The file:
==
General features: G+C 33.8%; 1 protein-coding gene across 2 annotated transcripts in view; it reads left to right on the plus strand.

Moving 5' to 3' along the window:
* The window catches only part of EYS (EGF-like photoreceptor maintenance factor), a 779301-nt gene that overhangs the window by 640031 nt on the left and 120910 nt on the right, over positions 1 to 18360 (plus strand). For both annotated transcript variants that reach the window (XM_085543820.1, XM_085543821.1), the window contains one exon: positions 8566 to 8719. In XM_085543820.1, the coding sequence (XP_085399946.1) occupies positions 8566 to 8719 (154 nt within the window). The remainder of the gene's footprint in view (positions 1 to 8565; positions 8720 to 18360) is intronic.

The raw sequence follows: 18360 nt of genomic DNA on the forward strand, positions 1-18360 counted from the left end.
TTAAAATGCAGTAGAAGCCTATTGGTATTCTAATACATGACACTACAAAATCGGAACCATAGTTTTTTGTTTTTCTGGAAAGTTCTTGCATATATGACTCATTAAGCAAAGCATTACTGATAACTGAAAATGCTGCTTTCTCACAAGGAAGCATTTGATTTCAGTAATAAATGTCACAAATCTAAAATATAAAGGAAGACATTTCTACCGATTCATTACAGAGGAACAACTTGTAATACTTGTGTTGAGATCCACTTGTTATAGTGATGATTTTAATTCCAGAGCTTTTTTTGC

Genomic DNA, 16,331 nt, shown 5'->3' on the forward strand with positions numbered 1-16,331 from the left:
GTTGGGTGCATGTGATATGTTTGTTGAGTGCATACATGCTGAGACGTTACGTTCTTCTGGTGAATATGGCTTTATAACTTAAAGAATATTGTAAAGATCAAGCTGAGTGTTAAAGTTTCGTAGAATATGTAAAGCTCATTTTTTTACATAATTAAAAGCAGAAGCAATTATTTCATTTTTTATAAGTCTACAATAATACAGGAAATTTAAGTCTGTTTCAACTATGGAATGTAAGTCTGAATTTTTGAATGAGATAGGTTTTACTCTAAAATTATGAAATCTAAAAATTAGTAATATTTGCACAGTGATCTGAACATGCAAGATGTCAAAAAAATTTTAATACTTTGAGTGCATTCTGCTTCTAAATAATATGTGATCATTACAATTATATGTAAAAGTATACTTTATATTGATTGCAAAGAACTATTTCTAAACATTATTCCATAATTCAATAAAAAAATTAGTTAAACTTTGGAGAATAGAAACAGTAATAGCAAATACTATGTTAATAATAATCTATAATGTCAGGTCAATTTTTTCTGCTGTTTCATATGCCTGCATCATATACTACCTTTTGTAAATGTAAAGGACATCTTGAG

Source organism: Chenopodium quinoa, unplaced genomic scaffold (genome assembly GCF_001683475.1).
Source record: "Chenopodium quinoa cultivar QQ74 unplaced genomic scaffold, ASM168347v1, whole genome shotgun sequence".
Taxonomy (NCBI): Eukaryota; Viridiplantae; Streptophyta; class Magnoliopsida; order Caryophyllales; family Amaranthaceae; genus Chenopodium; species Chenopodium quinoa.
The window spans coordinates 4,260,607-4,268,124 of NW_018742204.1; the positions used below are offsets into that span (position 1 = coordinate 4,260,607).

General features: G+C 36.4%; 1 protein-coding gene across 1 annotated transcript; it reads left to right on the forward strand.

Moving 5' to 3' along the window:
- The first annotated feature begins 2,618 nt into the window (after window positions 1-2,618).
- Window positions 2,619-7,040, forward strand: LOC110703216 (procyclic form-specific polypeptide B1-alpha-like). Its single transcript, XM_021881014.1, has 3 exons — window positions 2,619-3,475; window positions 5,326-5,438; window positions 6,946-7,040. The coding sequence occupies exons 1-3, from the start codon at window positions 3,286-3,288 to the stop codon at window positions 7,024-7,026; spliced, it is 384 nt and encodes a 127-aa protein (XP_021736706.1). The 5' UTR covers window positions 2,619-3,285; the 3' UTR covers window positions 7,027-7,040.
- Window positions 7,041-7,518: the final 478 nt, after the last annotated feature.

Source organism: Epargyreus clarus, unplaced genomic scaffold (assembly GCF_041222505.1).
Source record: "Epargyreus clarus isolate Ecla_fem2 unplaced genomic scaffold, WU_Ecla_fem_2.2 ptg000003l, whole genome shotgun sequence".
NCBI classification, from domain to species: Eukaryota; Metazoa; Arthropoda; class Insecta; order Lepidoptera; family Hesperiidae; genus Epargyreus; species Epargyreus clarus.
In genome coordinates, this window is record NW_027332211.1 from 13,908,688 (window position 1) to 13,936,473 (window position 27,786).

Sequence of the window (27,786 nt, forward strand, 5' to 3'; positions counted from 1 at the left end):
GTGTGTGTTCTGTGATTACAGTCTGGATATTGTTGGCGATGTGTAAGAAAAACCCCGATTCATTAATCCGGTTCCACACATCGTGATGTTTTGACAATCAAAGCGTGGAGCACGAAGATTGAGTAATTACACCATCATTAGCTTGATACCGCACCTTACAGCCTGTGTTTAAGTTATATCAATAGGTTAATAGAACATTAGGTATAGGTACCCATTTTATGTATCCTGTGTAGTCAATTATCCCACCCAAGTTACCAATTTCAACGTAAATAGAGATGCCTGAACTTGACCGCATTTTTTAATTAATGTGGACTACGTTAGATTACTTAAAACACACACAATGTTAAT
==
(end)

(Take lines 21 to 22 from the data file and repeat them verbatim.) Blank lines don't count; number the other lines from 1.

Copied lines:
Sequence of the window (27,786 nt, forward strand, 5' to 3'; positions counted from 1 at the left end):
GTGTGTGTTCTGTGATTACAGTCTGGATATTGTTGGCGATGTGTAAGAAAAACCCCGATTCATTAATCCGGTTCCACACATCGTGATGTTTTGACAATCAAAGCGTGGAGCACGAAGATTGAGTAATTACACCATCATTAGCTTGATACCGCACCTTACAGCCTGTGTTTAAGTTATATCAATAGGTTAATAGAACATTAGGTATAGGTACCCATTTTATGTATCCTGTGTAGTCAATTATCCCACCCAAGTTACCAATTTCAACGTAAATAGAGATGCCTGAACTTGACCGCATTTTTTAATTAATGTGGACTACGTTAGATTACTTAAAACACACACAATGTTAAT